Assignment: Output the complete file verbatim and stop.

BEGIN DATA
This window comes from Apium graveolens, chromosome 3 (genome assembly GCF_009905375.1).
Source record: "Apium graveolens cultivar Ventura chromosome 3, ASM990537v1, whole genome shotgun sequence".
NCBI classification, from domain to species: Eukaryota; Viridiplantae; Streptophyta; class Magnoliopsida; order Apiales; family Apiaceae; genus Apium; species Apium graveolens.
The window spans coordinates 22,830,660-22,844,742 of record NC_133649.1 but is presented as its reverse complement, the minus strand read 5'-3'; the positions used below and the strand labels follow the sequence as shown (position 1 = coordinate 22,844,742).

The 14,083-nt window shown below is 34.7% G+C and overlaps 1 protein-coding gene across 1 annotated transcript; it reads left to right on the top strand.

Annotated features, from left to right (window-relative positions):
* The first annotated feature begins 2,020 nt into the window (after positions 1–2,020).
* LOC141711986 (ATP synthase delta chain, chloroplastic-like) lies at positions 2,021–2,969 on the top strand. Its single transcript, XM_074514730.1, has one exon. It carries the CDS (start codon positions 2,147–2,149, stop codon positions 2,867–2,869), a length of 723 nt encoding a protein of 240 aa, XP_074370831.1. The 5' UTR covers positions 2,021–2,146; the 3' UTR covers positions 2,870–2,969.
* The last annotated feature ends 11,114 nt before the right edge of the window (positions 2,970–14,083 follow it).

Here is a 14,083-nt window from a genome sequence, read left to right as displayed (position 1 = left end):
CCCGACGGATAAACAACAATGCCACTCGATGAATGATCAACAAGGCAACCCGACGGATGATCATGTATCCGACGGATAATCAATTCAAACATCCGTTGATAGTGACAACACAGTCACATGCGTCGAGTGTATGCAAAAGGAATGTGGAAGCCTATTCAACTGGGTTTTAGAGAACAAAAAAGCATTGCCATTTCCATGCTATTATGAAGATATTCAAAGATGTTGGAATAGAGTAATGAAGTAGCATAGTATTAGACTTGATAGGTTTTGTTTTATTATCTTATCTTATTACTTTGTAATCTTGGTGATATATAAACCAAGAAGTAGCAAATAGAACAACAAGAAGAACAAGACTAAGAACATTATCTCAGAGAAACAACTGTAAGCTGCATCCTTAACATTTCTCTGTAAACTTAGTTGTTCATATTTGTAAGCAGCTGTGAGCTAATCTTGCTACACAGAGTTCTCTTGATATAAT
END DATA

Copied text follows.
This window comes from Apium graveolens, chromosome 3 (genome assembly GCF_009905375.1).
Source record: "Apium graveolens cultivar Ventura chromosome 3, ASM990537v1, whole genome shotgun sequence".
NCBI classification, from domain to species: Eukaryota; Viridiplantae; Streptophyta; class Magnoliopsida; order Apiales; family Apiaceae; genus Apium; species Apium graveolens.
The window spans coordinates 22,830,660-22,844,742 of record NC_133649.1 but is presented as its reverse complement, the minus strand read 5'-3'; the positions used below and the strand labels follow the sequence as shown (position 1 = coordinate 22,844,742).

The 14,083-nt window shown below is 34.7% G+C and overlaps 1 protein-coding gene across 1 annotated transcript; it reads left to right on the top strand.

Annotated features, from left to right (window-relative positions):
* The first annotated feature begins 2,020 nt into the window (after positions 1–2,020).
* LOC141711986 (ATP synthase delta chain, chloroplastic-like) lies at positions 2,021–2,969 on the top strand. Its single transcript, XM_074514730.1, has one exon. It carries the CDS (start codon positions 2,147–2,149, stop codon positions 2,867–2,869), a length of 723 nt encoding a protein of 240 aa, XP_074370831.1. The 5' UTR covers positions 2,021–2,146; the 3' UTR covers positions 2,870–2,969.
* The last annotated feature ends 11,114 nt before the right edge of the window (positions 2,970–14,083 follow it).

Here is a 14,083-nt window from a genome sequence, read left to right as displayed (position 1 = left end):
CCCGACGGATAAACAACAATGCCACTCGATGAATGATCAACAAGGCAACCCGACGGATGATCATGTATCCGACGGATAATCAATTCAAACATCCGTTGATAGTGACAACACAGTCACATGCGTCGAGTGTATGCAAAAGGAATGTGGAAGCCTATTCAACTGGGTTTTAGAGAACAAAAAAGCATTGCCATTTCCATGCTATTATGAAGATATTCAAAGATGTTGGAATAGAGTAATGAAGTAGCATAGTATTAGACTTGATAGGTTTTGTTTTATTATCTTATCTTATTACTTTGTAATCTTGGTGATATATAAACCAAGAAGTAGCAAATAGAACAACAAGAAGAACAAGACTAAGAACATTATCTCAGAGAAACAACTGTAAGCTGCATCCTTAACATTTCTCTGTAAACTTAGTTGTTCATATTTGTAAGCAGCTGTGAGCTAATCTTGCTACACAGAGTTCTCTTGATATAAT